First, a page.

JOINT BASE MYER HENDERSON HALL, Va., Sept. 30 (UPI) -- President Obama Friday praised Adm. Mike Mullen's service as the Joint Chiefs of Staff chairman and welcomed his successor, Gen. Martin Dempsey.
"Your legacy will endure in a military that is stronger and in a nation that is more just," Obama said during a ceremony at Joint Base Myer Henderson Hall in Virginia marking the transition.
The nation's military is moving forward from a position of strength, Obama said, noting fewer military personnel are in harm's way, more will return home, and more will enjoy shorter deployments and more training for missions.
"Put simply, despite the stresses and strains of a hard decade of war, the military that Adm. Mullen passes to Gen. Dempsey today is the best that it has ever been," Obama said during the outdoor ceremony under sunny skies.
Leadership of the nation's military was turned over to Dempsey, "one of our nation's most respected and combat-tested generals," Obama said, thanking the general and his family "for answering the call to serve once more."
Obama said Dempsey, Defense Secretary Leon Panetta and others "still have much to do, from bringing the rest of our troops home from Iraq this year, to transitioning to Afghan lead for their own security, from defeating al-Qaida to our most solid of obligations, taking care of our forces and their families when they go to war and when they come home."
"None of this will be easy, especially as our nation makes hard fiscal choices," Obama said, "but as commander in chief, let me say it as clearly as I can: As we go forward, we will be guided by the mission we ask of our troops and the capabilities they need to succeed. We will maintain our military superiority. We will never waver in defense of our country, our citizens, or our national security interests."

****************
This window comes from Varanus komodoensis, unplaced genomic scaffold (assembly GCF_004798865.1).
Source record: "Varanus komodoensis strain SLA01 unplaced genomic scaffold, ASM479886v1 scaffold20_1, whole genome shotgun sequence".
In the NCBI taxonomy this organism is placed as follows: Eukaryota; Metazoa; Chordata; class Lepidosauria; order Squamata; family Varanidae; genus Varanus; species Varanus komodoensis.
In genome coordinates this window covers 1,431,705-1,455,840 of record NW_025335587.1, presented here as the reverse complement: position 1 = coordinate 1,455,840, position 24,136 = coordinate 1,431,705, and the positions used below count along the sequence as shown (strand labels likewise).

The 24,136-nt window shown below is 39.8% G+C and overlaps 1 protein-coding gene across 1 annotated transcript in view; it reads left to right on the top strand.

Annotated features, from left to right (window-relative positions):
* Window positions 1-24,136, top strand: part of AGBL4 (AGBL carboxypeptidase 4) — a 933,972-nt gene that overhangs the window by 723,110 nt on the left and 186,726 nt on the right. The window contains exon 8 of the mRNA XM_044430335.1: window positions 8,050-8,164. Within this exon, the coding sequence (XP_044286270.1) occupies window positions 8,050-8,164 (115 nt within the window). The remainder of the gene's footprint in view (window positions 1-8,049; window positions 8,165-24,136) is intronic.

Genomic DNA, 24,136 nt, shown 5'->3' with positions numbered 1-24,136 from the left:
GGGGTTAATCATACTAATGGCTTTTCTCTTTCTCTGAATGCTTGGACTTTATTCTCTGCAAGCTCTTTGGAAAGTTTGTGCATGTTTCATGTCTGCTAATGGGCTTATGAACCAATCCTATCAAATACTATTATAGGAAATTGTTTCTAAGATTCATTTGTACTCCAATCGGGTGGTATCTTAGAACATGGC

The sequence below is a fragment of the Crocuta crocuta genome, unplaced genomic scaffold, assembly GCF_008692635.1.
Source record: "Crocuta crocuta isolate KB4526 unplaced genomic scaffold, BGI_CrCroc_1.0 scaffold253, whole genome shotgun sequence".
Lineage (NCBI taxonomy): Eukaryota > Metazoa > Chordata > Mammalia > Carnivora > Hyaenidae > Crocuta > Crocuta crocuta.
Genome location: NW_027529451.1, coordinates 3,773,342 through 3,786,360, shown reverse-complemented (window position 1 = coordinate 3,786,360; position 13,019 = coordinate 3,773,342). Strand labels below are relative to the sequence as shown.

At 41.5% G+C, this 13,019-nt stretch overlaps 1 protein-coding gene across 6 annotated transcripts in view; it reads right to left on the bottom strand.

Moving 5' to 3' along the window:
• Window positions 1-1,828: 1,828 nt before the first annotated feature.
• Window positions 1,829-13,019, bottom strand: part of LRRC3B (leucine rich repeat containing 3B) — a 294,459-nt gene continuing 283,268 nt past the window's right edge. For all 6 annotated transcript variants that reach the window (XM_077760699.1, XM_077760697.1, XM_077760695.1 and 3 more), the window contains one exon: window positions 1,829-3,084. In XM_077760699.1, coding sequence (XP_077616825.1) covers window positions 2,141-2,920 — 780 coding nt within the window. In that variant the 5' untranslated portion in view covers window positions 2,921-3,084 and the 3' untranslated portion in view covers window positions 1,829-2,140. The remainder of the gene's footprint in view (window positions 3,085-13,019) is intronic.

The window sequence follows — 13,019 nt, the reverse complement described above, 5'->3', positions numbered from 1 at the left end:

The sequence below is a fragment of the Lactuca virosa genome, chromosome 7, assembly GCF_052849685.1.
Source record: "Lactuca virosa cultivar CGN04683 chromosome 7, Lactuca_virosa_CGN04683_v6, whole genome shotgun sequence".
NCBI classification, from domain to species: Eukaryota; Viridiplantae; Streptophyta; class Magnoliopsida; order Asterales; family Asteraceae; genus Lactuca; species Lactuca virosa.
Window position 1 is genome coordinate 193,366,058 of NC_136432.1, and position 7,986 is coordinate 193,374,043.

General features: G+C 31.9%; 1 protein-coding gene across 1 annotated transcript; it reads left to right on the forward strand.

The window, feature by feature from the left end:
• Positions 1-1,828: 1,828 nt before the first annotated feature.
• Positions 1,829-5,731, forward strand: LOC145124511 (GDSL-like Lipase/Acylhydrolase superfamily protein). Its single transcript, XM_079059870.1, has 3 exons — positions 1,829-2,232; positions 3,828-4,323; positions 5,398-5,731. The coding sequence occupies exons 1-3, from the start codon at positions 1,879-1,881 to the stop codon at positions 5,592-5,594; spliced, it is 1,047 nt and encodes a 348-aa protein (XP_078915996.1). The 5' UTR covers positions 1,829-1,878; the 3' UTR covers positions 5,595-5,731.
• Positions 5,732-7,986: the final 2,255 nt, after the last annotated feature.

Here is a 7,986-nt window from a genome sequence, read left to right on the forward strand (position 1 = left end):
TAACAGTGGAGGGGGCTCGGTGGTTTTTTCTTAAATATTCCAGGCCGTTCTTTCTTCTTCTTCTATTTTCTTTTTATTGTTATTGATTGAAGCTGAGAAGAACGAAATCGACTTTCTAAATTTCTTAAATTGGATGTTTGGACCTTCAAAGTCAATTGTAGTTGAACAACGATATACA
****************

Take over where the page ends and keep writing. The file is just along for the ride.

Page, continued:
In remarks punctuated by gentle, sometimes self-deprecating humor, Mullen said he told Dempsey his biggest challenges would be overseeing the transition of security in Afghanistan, the situation in Pakistan and looming budget battles in Congress.
"Cuts in defense spending are fair game and we should do our part, but cut too deeply and we will burn the very blanket of protection we've been charged to provide our fellow citizens," Mullen said. "Cut too deeply now, and we will harm, perhaps irreparably, the industrial base from which we procure the materials of war."
Mullen also said he had "every opportunity" to offer his views to the president.
"All of my advice has been heard," Mullen said. "A military man or woman can ask for nothing more of their civilian leaders, and they should expect nothing less."
Obama "made it clear from the beginning that he valued military counsel and that protecting the American people was his top priority, and he's made good on both promises," Mullen said.
One last bit of advice Mullen said he told Dempsey: Obama "really likes it when you laugh at his jokes and it makes the meeting go better."
Mullen also asked U.S. citizens to "continue to believe" in members of the military and look for ways to reach out to them and their families "in what I call this sea of good will that I know exists in the country."
Recognizing what he was asking is tough because Americans are struggling, Mullen said, "But they fought them for you. They're still fighting them for you, and that is very much foremost on their minds."
After being sworn in as the 18th chairman of the Joint Chiefs, Dempsey spoke of change and challenges.
"But when I complete my tenure as chairman of the Joint Chiefs of Staff I intend to be able to say … we will be the joint force the nation needs us to be, so help me God," Dempsey said.